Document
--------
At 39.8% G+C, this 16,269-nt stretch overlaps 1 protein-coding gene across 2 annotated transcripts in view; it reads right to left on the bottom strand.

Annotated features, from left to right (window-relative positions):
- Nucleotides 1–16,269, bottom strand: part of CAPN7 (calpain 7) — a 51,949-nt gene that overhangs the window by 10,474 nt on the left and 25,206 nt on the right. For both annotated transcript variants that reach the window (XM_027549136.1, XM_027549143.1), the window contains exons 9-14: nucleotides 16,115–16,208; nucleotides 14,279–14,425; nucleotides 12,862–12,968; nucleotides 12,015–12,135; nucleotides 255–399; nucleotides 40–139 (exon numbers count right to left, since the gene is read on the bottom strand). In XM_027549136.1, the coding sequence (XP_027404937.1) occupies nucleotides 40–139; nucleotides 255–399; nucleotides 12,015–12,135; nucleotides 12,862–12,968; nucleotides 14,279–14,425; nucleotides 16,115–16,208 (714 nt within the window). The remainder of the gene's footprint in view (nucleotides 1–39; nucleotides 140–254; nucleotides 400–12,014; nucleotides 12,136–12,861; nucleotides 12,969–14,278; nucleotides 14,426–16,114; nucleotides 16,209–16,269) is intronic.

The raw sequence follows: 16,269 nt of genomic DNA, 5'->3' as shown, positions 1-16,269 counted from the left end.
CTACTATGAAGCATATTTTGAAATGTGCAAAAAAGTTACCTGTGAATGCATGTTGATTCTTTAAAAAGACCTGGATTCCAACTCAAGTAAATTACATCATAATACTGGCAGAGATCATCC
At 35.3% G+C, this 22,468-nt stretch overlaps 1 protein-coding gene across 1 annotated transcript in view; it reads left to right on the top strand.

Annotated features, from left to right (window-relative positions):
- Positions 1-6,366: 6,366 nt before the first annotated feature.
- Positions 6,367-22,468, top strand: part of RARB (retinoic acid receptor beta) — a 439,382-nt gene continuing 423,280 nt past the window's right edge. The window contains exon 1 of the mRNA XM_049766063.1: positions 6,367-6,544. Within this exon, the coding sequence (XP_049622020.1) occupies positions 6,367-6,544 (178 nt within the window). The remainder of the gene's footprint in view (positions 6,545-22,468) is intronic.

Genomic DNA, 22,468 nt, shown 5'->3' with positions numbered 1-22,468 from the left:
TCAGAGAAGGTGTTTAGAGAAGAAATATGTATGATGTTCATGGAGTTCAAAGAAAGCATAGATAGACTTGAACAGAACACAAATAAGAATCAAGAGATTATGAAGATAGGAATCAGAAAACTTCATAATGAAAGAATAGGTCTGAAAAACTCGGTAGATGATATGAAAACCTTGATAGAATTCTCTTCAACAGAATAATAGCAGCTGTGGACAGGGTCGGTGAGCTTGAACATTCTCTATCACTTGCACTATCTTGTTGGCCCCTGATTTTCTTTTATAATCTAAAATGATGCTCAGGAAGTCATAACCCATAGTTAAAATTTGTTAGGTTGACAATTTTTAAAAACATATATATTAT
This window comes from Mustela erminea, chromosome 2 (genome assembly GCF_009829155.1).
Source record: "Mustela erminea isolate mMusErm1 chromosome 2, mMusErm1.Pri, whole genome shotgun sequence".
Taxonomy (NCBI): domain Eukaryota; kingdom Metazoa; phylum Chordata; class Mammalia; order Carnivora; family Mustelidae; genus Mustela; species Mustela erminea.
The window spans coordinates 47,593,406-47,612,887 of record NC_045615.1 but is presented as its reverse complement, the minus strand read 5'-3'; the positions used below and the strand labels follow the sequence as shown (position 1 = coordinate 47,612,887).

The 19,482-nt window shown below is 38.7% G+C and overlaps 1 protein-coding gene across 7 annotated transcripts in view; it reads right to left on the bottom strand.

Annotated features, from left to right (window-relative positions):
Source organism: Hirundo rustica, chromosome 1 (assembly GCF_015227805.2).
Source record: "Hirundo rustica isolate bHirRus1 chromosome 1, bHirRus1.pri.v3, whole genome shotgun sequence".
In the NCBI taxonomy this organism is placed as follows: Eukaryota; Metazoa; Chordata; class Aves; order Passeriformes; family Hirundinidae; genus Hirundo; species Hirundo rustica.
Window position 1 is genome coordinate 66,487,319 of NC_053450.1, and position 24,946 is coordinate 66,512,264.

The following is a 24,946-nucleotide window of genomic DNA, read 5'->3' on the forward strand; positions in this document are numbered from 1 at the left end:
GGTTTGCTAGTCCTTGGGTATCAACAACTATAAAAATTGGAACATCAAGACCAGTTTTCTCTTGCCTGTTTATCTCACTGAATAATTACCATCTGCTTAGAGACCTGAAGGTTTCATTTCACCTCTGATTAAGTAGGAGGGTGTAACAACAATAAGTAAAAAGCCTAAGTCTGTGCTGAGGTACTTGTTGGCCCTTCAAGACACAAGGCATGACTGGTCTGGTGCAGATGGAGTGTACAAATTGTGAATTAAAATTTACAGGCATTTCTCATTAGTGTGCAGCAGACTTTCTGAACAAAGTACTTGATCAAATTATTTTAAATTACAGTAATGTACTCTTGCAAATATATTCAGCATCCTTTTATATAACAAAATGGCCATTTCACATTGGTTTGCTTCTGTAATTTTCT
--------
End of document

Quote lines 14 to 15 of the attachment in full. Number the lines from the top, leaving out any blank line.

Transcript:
Taxonomy (NCBI): domain Eukaryota; kingdom Metazoa; phylum Chordata; class Mammalia; order Carnivora; family Mustelidae; genus Mustela; species Mustela erminea.
The window spans coordinates 47,593,406-47,612,887 of record NC_045615.1 but is presented as its reverse complement, the minus strand read 5'-3'; the positions used below and the strand labels follow the sequence as shown (position 1 = coordinate 47,612,887).